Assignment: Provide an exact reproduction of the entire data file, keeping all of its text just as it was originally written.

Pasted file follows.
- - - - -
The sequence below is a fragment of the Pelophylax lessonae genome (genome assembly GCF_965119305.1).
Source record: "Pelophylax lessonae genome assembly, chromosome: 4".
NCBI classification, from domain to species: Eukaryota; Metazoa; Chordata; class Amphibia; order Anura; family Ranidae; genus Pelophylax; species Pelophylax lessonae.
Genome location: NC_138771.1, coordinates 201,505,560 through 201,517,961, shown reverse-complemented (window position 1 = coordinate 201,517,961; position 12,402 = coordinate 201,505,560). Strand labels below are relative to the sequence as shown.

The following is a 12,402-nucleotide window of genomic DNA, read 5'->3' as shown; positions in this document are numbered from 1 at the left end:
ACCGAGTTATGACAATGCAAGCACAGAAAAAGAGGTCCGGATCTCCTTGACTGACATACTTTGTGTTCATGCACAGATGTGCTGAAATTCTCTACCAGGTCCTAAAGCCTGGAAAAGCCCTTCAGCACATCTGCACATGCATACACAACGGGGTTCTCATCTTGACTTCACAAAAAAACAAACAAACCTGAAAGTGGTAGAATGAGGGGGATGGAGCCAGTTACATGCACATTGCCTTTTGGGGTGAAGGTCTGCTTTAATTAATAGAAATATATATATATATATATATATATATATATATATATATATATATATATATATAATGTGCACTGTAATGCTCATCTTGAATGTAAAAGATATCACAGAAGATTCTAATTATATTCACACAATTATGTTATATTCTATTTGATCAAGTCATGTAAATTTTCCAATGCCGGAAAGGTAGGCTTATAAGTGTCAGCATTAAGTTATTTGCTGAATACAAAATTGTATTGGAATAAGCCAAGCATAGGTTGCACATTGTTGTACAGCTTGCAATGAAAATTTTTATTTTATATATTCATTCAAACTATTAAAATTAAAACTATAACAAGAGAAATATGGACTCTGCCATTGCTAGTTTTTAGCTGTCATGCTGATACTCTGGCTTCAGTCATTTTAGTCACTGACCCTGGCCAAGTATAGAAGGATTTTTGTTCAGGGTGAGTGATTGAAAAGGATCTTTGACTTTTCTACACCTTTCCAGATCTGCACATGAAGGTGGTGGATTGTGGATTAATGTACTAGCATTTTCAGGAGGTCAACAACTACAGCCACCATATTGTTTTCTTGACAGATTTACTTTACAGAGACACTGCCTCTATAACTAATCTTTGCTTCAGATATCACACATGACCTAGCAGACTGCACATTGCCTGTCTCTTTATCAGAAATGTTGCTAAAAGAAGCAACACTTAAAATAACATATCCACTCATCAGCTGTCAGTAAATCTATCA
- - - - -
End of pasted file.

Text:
The sequence below is a fragment of the Pelophylax lessonae genome (genome assembly GCF_965119305.1).
Source record: "Pelophylax lessonae genome assembly, chromosome: 4".
NCBI classification, from domain to species: Eukaryota; Metazoa; Chordata; class Amphibia; order Anura; family Ranidae; genus Pelophylax; species Pelophylax lessonae.
Genome location: NC_138771.1, coordinates 201,505,560 through 201,517,961, shown reverse-complemented (window position 1 = coordinate 201,517,961; position 12,402 = coordinate 201,505,560). Strand labels below are relative to the sequence as shown.

The following is a 12,402-nucleotide window of genomic DNA, read 5'->3' as shown; positions in this document are numbered from 1 at the left end:
ACCGAGTTATGACAATGCAAGCACAGAAAAAGAGGTCCGGATCTCCTTGACTGACATACTTTGTGTTCATGCACAGATGTGCTGAAATTCTCTACCAGGTCCTAAAGCCTGGAAAAGCCCTTCAGCACATCTGCACATGCATACACAACGGGGTTCTCATCTTGACTTCACAAAAAAACAAACAAACCTGAAAGTGGTAGAATGAGGGGGATGGAGCCAGTTACATGCACATTGCCTTTTGGGGTGAAGGTCTGCTTTAATTAATAGAAATATATATATATATATATATATATATATATATATATATATATATATATATATAATGTGCACTGTAATGCTCATCTTGAATGTAAAAGATATCACAGAAGATTCTAATTATATTCACACAATTATGTTATATTCTATTTGATCAAGTCATGTAAATTTTCCAATGCCGGAAAGGTAGGCTTATAAGTGTCAGCATTAAGTTATTTGCTGAATACAAAATTGTATTGGAATAAGCCAAGCATAGGTTGCACATTGTTGTACAGCTTGCAATGAAAATTTTTATTTTATATATTCATTCAAACTATTAAAATTAAAACTATAACAAGAGAAATATGGACTCTGCCATTGCTAGTTTTTAGCTGTCATGCTGATACTCTGGCTTCAGTCATTTTAGTCACTGACCCTGGCCAAGTATAGAAGGATTTTTGTTCAGGGTGAGTGATTGAAAAGGATCTTTGACTTTTCTACACCTTTCCAGATCTGCACATGAAGGTGGTGGATTGTGGATTAATGTACTAGCATTTTCAGGAGGTCAACAACTACAGCCACCATATTGTTTTCTTGACAGATTTACTTTACAGAGACACTGCCTCTATAACTAATCTTTGCTTCAGATATCACACATGACCTAGCAGACTGCACATTGCCTGTCTCTTTATCAGAAATGTTGCTAAAAGAAGCAACACTTAAAATAACATATCCACTCATCAGCTGTCAGTAAATCTATCA